Monthly apprenticeships update: March starts fall 24% while April plummets by 72%

Apprenticeship starts for the month of March 2020 are down by a quarter while April plunged by 72 per cent on the previous year, new government data has revealed.

Monthly provisional figures for both of those months were published by the Department for Education this morning and show the huge impact that the Covid-19 pandemic is having on apprenticeship recruitment.

They show there were 19,600 starts in March 2020 compared to 25,600 in the same month in 2019.

The latest reported data for April 2020 shows just 7,000 starts compared to 24,800 in April 2019. However, it is important to note that last year’s figure was taken from a later data return than April 2020.

Opportunities for young people were hit the hardest last month as starts for under 19s plummeted by 87 per cent, and starts at level 2 dropped by 83 per cent.

The data for April chimes with the findings of an FE Week survey that was first to reveal the dramatic impact of the coronavirus crisis on apprentice starts.

The DfE states that it is key to note that in “normal circumstances” the first time a month is reported on it may “typically represent only two thirds of the starts providers go on to report later in the year”, so care should be taken with the data for April as “interpretation of the level and particularly comparisons with other periods risks being unrepresentative”.

Today’s data release also includes figures from 23 March, when lockdown started, to the end of April. Just 13,020 apprenticeship starts have been reported so far between those dates, around half of the 26,330 reported for the same period at this point last year.

The DfE said that Covid-19 has resulted in the closure of colleges and some employers are unable to start or continue apprenticeships as planned.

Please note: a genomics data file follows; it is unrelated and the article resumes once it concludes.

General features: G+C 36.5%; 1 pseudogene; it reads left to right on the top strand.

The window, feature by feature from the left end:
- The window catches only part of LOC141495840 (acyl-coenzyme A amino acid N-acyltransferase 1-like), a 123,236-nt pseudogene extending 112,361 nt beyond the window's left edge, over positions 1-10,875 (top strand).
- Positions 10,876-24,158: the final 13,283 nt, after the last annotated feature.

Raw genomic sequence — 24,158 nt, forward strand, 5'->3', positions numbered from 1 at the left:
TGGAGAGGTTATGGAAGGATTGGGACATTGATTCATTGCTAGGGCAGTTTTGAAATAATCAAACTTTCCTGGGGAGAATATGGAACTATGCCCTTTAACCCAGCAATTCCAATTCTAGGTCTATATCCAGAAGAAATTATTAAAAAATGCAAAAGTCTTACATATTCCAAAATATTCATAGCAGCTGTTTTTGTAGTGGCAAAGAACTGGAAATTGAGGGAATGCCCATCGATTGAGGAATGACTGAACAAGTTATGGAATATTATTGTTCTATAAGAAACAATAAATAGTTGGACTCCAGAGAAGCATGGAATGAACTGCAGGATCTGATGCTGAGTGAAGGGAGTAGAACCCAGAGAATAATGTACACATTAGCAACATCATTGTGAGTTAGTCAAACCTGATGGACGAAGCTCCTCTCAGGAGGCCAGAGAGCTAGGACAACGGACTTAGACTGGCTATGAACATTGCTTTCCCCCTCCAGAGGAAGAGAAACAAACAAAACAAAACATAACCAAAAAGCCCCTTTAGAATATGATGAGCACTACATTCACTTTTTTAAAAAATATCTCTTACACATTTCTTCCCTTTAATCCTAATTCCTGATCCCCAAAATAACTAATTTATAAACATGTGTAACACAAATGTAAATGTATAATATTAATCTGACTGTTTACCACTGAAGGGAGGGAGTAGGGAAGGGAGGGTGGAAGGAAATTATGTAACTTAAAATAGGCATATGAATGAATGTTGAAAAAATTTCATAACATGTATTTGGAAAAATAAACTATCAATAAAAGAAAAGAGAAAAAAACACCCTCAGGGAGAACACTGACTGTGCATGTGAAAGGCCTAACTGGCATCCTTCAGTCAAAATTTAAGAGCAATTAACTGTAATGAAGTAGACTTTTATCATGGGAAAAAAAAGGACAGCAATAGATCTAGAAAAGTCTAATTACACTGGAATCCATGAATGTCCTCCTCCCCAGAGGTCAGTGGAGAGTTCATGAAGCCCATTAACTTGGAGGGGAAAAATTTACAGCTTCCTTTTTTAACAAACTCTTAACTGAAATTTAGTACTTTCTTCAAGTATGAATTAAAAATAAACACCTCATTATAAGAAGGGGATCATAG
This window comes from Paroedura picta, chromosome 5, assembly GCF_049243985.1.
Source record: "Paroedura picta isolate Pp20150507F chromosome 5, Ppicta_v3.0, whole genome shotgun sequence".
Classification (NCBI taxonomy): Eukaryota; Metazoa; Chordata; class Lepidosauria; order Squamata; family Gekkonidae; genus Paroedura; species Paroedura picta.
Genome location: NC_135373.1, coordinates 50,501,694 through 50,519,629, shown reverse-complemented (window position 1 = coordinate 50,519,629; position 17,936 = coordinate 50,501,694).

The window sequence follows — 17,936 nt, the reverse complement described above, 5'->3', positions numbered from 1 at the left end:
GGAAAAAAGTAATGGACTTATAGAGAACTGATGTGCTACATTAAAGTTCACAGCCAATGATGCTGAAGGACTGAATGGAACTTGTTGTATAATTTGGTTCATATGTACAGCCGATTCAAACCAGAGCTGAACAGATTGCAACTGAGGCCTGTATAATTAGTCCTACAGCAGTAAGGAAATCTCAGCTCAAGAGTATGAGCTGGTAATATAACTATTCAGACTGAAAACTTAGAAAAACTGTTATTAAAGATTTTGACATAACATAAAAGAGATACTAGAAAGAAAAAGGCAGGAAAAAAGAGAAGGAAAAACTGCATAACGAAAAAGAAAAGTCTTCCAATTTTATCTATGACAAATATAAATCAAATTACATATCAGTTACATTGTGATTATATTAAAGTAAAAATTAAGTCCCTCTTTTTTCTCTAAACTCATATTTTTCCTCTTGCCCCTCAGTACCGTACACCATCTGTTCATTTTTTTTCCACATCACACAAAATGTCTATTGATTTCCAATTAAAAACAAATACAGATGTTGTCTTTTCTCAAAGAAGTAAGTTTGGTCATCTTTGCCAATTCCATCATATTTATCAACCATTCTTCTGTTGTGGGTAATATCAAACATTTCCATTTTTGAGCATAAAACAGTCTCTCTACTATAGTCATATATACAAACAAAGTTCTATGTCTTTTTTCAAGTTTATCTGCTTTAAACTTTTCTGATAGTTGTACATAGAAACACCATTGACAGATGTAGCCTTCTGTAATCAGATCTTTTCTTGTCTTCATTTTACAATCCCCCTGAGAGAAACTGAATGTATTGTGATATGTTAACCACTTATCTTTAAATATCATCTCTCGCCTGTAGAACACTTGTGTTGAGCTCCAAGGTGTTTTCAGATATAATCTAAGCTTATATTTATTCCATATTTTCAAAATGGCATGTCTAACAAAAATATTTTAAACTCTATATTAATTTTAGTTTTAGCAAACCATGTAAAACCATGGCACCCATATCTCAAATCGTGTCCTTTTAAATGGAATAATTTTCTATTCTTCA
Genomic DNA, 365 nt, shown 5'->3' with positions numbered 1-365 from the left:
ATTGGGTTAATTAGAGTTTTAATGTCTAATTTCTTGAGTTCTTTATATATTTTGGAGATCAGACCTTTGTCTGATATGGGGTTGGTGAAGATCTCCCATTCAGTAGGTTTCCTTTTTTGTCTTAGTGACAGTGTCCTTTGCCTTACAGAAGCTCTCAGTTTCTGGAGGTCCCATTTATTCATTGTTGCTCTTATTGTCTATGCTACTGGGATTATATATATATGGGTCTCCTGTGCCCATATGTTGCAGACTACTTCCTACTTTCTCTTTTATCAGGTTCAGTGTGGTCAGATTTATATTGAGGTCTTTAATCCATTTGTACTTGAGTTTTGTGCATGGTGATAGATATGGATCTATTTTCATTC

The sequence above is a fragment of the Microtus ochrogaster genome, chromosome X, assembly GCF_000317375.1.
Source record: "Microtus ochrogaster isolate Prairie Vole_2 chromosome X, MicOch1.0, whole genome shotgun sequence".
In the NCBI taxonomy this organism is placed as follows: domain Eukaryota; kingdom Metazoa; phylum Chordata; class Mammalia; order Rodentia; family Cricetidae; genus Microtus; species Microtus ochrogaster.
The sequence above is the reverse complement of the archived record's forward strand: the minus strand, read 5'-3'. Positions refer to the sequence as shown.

“Apprenticeship data for recent periods is always subject to a large degree of underreporting but, during the nationwide lockdown due to the pandemic, reporting will be further affected by collections remaining open on a voluntary basis to help reduce burden on the sector and employers,” they added.

Responding to the latest figures, Association of Employment and Learning Providers chief executive Mark Dawe said: “After yesterday’s pre-pandemic figures showing an increase in the number of young people who are NEET, today’s data is extremely worrying for young people who were looking to start an apprenticeship or traineeship this year.

“The prime minister is absolutely right in saying that apprenticeships should play a ‘huge part in getting people back into the jobs market’ but the big problem is that Downing Street and the Department for Education are not singing from the same hymn-sheet.”

He added: “A large drop in apprenticeship opportunities for young people is already hitting a fragile infrastructure.

“The prime minister’s ambition for the importance of apprenticeships, which is shared by many commentators and the Labour Party, can only be realised if DfE ministers finally smell the coffee and become supporters of the sector through actions rather than words.”

A Department for Education spokesperson said: “While the impact of the coronavirus is still becoming clear, we are supporting employers, apprentices and training providers during this challenging time so people can continue to access high-quality apprenticeship opportunities.

“It is encouraging to see that even in these challenging circumstances, many employers still recognise the value apprenticeships can bring to their businesses.”

As reported by FE Week last month, the DfE is currently consulting on how to “repurpose” their monthly apprenticeship data releases in light of Covid-19.

The department said today that they “continue to seek your feedback on the type of breakdowns of most useduring this period, such as national apprenticeship starts by age, level and individual standard etc, so we can consider going forward and in light of data quality assessments”.

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One comment

  1. D Jacomb

    Pointless, non-story, sensationalism. What sane, rational thinking person would not expect there to be a huge drop in apprenticeship starts when the country is in lockdown, all schools, colleges and most businesses are closed, with non-essential personnel working from home or furloughed, and recruitment largely on hold. Personally, I am amazed that there were as many starts as have been claimed and wonder whether those facts have been massaged somewhere along the line.